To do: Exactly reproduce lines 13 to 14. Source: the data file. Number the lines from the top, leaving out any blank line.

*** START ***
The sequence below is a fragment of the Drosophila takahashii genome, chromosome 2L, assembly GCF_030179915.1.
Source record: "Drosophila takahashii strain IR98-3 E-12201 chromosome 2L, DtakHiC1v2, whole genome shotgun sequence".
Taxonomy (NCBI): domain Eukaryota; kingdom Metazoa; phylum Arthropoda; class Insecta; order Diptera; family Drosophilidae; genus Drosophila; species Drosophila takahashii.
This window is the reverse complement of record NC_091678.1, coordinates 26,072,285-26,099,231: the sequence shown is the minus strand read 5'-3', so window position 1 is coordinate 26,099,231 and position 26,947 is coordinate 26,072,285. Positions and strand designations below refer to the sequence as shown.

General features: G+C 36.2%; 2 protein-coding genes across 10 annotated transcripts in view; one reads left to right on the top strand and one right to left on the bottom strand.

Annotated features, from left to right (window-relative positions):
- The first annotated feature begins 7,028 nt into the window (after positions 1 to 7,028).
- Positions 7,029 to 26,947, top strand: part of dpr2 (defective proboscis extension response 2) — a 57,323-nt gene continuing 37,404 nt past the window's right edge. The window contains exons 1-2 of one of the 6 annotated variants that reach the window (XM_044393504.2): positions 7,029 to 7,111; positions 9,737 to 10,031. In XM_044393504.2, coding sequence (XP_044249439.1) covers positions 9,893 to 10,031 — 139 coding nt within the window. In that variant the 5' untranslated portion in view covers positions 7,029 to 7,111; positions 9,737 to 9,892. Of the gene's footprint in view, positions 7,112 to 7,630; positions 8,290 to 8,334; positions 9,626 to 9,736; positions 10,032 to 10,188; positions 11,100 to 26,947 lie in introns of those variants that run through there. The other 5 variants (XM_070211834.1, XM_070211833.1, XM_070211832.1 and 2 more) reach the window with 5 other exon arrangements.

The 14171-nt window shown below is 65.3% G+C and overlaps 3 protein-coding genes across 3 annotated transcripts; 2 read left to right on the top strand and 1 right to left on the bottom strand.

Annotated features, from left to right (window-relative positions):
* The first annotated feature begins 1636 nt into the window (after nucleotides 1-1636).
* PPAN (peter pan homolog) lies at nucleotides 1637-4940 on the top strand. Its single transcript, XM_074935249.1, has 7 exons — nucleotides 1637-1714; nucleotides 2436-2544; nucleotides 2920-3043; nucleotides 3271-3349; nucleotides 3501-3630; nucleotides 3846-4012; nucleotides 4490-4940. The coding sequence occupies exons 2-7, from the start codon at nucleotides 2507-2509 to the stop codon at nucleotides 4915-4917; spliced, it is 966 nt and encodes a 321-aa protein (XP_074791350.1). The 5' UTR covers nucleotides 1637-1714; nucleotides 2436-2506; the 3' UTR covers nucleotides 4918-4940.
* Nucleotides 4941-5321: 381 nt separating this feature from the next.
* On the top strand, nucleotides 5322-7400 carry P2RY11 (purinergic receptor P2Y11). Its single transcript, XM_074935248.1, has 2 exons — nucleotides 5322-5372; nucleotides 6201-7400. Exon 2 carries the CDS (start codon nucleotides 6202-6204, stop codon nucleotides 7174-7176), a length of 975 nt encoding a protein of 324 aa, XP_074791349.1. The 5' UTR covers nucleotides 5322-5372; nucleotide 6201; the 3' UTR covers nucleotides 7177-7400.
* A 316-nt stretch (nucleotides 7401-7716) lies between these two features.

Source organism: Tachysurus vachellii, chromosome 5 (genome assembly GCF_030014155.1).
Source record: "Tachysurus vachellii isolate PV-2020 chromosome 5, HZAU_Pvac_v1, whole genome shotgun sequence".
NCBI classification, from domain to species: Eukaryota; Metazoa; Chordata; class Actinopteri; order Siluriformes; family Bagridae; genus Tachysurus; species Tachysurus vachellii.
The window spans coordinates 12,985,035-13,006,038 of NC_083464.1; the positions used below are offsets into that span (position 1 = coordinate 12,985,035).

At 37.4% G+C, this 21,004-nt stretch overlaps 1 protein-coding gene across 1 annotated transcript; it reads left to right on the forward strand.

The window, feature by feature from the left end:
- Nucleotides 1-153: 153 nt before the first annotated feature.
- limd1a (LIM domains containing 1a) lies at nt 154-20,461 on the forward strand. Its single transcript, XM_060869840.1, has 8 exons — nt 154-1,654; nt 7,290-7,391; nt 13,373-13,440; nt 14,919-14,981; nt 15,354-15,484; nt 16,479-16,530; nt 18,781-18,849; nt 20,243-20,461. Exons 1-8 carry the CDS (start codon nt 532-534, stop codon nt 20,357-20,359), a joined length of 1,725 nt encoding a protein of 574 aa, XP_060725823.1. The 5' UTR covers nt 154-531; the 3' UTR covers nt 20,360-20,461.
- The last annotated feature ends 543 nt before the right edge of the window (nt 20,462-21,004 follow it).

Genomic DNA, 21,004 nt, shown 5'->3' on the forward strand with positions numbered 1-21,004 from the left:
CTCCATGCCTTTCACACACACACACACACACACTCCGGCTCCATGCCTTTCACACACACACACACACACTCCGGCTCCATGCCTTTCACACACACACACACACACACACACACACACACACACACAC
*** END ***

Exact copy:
* Nucleotides 4941-5321: 381 nt separating this feature from the next.
* On the top strand, nucleotides 5322-7400 carry P2RY11 (purinergic receptor P2Y11). Its single transcript, XM_074935248.1, has 2 exons — nucleotides 5322-5372; nucleotides 6201-7400. Exon 2 carries the CDS (start codon nucleotides 6202-6204, stop codon nucleotides 7174-7176), a length of 975 nt encoding a protein of 324 aa, XP_074791349.1. The 5' UTR covers nucleotides 5322-5372; nucleotide 6201; the 3' UTR covers nucleotides 7177-7400.